Photo provided by Great Days Outdoors magazine
Approximately 200,000 Alabama hunters take to the woods each fall in pursuit of game, and many of these hunters will trail the most popular game animal in North American – the white-tailed deer.
There are a variety of options for Alabama deer hunters to choose from to gain access to deer-hunting areas. The state of Alabama has provided 37 wildlife management areas to the public for a nominal permit fee, thousands of hunting clubs exist in the state and private-land leasing is another option for some.
There are also many fine commercial hunting lodges that offer hunting packages that usually include guided hunts, meals and a place to stay. Enclosure hunting – hundreds of acres of high fenced land with a managed deer herd – is yet another option for some.
There is another way to access hunting lands, however, which is growing in popularity. Many private schools and other nonprofit organizations have started offering hunting packages as part of their fundraising endeavors. These organizations offer two- or three-day hunts with meals provided, and the fees they charge are used for their non-profit organizations.
Most are reasonably priced, since the use of the land is donated. These hunts usually occur during the rutting season, which is the best time to see mature bucks during daylight hours.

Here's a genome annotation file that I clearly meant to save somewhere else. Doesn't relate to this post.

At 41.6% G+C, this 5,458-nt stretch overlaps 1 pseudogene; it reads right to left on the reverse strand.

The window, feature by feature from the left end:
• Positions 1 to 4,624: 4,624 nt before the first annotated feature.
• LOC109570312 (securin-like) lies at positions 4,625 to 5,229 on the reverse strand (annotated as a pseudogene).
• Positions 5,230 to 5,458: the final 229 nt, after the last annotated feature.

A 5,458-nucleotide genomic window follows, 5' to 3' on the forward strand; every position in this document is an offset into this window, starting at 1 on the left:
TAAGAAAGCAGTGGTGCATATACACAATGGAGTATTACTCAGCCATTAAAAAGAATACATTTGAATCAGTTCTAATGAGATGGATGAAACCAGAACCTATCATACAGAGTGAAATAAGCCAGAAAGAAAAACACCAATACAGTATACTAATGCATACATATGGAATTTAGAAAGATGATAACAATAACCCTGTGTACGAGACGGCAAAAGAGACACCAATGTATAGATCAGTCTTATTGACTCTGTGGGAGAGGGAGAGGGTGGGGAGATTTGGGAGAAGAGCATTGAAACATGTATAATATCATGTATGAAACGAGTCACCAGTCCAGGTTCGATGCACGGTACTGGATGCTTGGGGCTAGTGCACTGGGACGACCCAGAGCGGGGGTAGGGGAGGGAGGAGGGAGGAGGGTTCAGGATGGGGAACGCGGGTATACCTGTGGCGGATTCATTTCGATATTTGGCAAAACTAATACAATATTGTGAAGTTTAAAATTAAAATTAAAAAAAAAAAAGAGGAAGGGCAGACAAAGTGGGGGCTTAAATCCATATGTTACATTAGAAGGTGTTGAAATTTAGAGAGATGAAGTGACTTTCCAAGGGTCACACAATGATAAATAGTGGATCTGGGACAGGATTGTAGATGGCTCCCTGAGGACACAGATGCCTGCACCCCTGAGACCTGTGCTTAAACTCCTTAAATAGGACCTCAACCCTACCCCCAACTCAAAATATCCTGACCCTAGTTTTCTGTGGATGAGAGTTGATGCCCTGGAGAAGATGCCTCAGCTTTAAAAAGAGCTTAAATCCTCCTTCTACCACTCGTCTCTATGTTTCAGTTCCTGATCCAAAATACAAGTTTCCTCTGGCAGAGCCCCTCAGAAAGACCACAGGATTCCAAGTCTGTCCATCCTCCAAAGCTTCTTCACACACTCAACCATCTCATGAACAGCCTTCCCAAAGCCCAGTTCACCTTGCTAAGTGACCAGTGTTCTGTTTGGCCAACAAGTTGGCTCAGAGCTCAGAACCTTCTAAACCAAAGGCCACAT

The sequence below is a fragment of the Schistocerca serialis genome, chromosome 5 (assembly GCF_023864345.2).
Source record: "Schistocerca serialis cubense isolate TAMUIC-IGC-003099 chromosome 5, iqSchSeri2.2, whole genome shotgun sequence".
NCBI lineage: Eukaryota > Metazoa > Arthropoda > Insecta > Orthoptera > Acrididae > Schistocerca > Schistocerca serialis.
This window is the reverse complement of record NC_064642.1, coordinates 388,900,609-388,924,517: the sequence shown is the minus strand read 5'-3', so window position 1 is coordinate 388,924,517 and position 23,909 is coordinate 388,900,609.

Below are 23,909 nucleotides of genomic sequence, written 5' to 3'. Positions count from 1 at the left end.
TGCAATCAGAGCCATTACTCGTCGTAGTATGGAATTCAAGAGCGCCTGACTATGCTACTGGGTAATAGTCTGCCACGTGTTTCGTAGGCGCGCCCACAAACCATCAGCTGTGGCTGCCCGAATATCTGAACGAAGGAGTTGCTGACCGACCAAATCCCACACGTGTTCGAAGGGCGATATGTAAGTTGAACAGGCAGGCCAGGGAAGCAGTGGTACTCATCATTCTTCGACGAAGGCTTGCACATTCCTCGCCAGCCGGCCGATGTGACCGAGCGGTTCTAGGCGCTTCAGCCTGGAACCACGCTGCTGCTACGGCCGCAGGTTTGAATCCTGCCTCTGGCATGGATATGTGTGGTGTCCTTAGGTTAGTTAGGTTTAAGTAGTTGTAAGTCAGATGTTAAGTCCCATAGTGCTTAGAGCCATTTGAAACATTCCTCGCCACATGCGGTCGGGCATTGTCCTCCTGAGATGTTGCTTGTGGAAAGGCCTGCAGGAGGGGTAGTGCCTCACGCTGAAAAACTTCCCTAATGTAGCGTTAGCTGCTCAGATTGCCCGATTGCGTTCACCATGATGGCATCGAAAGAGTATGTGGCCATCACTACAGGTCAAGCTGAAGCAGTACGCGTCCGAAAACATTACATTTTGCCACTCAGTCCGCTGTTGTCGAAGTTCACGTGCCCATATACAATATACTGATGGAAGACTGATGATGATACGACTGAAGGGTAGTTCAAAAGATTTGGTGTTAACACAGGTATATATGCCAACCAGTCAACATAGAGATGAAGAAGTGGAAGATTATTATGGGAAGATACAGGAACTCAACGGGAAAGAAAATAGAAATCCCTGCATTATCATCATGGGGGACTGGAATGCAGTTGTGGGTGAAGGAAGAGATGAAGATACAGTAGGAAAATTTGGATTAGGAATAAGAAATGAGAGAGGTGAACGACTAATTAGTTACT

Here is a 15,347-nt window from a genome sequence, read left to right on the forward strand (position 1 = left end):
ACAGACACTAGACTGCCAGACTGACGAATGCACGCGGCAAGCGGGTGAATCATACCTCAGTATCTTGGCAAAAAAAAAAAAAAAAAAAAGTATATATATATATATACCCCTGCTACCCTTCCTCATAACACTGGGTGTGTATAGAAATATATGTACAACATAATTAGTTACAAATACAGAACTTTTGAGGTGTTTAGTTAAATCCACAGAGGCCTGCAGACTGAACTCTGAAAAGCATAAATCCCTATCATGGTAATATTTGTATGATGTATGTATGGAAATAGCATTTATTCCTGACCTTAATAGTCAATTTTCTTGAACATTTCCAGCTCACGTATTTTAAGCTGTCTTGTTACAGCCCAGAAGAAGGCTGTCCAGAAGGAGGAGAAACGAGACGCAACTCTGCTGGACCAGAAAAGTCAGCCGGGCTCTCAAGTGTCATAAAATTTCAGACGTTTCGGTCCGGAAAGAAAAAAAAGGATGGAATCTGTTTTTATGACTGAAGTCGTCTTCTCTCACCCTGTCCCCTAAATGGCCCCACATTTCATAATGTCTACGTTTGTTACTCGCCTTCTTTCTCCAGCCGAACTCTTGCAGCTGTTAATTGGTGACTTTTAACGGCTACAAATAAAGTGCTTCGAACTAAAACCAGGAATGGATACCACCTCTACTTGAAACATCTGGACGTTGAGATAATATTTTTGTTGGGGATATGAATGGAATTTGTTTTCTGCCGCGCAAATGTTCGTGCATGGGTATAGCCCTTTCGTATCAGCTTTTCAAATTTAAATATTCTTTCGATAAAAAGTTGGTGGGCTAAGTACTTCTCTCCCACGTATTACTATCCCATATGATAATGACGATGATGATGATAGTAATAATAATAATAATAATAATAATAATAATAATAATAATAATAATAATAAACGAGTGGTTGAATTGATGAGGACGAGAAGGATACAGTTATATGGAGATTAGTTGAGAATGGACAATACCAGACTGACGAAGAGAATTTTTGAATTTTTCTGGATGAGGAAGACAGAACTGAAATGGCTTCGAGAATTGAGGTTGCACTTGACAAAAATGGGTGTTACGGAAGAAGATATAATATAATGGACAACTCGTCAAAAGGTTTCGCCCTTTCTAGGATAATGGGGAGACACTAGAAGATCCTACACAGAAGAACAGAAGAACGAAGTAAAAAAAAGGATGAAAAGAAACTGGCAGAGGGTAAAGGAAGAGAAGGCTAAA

Charity deer hunts are a great way to have fun, hunt prime land, make new friends and donate to a good cause. And, at least part of your donation is usually tax deductible.
- If you haven’t done so already, spray undesirable grasses and weeds with a general herbicide, wait a couple of weeks for the weeds to die, then mow and disk the plots for planting. The herbicide treatment is well worth the time and money for making the best possible food plots this year.
- Don’t forget the fertilizer. I usually wait until the seeds I’ve planted grow to two inches tall and apply fertilizer with a spreader. This seems to work better for me than applying it at the same time as planting seeds.
- Repair or replace hunting stands. Check each one carefully for loose nuts and bolts, damaged welds, rotten or loose wood or any other safety hazards.
- Mow under fruit and mast trees. Not only will it improve the health of the tree, but it will provide a place where wildlife can find the fruits or nuts easily. These areas are great places to hang a game camera or a hunting stand when fruit or nuts begin to fall.
- Wear rubber boots that are calf-high. This will reduce the amount of your scent left on the ground and low growing vegetation you may brush against when walking in the woods.
- Use scent-free detergent when washing your hunting clothes and keep them in an airtight, scent-free plastic bag or container. Don’t wear your hunting clothes unless you’re hunting. For example, pumping fuel while wearing your hunting clothes is a very bad idea.
- Use scent-killer spray just before you enter the hunting area, especially on your clothes, hair, neck and hands.
- Use a natural-cover scent spray such as pine or cedar.
- Hunting from an elevated position is important. Use a tree stand or an elevated shooting house whenever possible to help keep your scent above ground level and above the deer’s nose.